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Title: Real Convergence in Central and Eastern Europe: An Empirical Analysis
Authors: Gockov, GJorgji 
Makreshanska mladenovska, Suzana 
Petrevski, Goran 
Trpeski, LJube 
Keywords: Real convergence, European Union, Central and Eastern Europe, Panel data models, Fixed-effects estimator
Issue Date: 2019
Publisher: Ss Cyril and Methodius University in Skopje, Faculty of Economics - Skopje
Source: Gockov, Gj., Makreshanska Mladenovska, S., Petrevski, G., and Trpeski, Lj., (2016) “Real Convergence in Central and Eastern Europe: An Empirical Analysis” објавен во зборник на трудови од International Conference on The Changing Role of Finance in Today’s Global Economy, Економски факултет – Скопје, 2019 година
Conference: International Conference on The Changing Role of Finance in Today’s Global Economy
Abstract: The process of integration of the former transition economies in the European Union (EU) is associated with numerous problems and challenges. The readiness and suitability of the country for integration within the EU is directly dependent on the achieved nominal and real convergence. Without this convergence, the integration process would face in the future risks of asymmetric shocks, which would generate poor economic performance in the absence of alternative adjustment mechanisms. This paper deals with the process of convergence of the Central and Eastern European (CEE) countries towards the EU and attempts to identify the main driving factors behind this process. In these regards, we first provide an overview of the real convergence through an analysis of several economic variables – rate of approximation of real GDP per capita and price levels, trade integration, harmonization of the economic structure and achievements in the labor market. In addition, we offer a formal econometric evidence on the main determinants of the convergence process, based on a panel data for 10 CEE countries during 2000-2015 period, estimated with fixed effects. The results of our study imply that higher savings and investment ratio, higher labour productivity, more efficient labour markets (lower unemployment) and macroeconomic stability (lower inflation and lower budget deficits) are conducive to real convergence.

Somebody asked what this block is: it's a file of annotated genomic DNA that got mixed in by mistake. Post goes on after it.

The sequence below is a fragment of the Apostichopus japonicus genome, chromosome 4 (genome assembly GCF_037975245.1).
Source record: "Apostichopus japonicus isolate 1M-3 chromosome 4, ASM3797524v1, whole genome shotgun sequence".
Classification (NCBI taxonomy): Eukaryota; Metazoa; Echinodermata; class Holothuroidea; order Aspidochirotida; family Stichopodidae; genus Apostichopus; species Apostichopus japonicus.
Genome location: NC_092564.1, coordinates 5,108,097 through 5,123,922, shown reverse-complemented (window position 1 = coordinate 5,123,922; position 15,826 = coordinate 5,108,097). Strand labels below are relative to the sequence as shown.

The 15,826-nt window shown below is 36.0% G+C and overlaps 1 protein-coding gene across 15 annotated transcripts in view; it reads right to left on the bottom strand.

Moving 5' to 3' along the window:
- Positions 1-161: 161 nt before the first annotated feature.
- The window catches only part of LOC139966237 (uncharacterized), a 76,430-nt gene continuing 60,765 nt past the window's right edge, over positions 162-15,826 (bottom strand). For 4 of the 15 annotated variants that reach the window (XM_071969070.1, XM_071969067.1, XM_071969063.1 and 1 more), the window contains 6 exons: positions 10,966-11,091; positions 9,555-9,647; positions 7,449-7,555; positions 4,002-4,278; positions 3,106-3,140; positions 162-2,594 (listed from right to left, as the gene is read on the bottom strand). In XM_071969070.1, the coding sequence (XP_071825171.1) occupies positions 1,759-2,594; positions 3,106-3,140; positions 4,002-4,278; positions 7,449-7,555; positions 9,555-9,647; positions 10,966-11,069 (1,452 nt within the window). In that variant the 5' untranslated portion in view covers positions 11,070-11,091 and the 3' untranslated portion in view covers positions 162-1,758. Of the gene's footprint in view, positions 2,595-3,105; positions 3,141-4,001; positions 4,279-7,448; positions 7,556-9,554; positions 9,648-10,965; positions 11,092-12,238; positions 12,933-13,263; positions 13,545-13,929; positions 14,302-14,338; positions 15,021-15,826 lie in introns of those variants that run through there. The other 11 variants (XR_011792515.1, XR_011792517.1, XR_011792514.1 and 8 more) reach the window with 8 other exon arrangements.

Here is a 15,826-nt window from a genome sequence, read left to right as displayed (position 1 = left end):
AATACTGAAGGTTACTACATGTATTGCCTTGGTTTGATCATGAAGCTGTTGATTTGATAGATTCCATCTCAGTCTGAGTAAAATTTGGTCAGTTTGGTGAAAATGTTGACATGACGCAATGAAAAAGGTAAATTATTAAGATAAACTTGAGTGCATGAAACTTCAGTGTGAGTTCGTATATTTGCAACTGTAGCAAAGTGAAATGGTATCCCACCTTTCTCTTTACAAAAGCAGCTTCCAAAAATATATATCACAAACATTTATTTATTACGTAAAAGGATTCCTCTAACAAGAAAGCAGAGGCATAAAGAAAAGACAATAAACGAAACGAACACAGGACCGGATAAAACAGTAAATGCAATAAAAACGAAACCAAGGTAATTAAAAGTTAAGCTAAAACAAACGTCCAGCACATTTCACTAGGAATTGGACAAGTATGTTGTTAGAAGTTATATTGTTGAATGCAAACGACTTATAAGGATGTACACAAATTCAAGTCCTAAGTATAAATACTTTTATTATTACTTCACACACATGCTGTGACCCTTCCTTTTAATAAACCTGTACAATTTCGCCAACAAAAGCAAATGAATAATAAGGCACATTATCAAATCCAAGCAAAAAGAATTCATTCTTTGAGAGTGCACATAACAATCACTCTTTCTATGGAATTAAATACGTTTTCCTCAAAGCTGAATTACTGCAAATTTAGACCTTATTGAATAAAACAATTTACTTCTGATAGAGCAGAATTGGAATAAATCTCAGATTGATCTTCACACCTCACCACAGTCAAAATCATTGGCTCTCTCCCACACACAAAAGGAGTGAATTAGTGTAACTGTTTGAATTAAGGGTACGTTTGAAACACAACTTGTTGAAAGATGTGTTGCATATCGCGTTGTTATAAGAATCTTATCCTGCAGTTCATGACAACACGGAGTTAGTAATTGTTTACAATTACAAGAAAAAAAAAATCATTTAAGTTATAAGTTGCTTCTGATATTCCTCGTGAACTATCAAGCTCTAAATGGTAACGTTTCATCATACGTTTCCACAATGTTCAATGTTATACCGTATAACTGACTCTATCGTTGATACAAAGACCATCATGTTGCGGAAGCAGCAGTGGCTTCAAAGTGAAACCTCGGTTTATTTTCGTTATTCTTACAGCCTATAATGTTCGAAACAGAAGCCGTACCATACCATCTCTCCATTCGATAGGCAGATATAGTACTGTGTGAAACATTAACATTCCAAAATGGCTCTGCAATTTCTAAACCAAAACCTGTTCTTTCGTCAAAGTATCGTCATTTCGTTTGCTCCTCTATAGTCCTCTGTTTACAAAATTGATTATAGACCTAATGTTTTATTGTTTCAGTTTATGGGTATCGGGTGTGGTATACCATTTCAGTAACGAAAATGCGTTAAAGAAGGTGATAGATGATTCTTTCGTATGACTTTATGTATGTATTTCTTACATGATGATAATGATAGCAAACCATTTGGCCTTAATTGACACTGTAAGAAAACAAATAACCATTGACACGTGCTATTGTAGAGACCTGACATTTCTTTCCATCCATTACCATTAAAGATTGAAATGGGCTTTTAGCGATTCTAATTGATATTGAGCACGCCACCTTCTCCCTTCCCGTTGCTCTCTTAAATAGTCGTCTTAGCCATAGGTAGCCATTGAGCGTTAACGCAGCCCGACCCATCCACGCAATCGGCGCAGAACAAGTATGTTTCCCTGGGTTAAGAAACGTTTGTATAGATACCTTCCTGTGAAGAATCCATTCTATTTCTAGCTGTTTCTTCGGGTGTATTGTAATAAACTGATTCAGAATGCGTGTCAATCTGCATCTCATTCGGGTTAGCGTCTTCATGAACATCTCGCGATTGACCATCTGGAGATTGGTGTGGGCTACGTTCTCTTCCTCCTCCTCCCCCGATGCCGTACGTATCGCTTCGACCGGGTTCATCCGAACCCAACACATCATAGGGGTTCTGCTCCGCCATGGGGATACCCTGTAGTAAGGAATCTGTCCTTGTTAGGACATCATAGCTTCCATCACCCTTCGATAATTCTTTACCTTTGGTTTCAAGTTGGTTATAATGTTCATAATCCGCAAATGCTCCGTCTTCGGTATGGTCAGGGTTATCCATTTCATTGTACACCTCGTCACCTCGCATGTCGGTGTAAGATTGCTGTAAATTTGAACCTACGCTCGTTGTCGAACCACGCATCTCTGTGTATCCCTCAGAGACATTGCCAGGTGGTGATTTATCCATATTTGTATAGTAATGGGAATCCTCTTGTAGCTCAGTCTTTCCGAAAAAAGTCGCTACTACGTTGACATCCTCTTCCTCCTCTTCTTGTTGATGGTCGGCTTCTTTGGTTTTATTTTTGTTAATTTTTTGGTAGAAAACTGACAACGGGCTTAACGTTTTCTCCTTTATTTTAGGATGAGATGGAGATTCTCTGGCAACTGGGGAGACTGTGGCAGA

Appears in Collections:Faculty of Economics 02: Conference papers / Трудови од научни конференции

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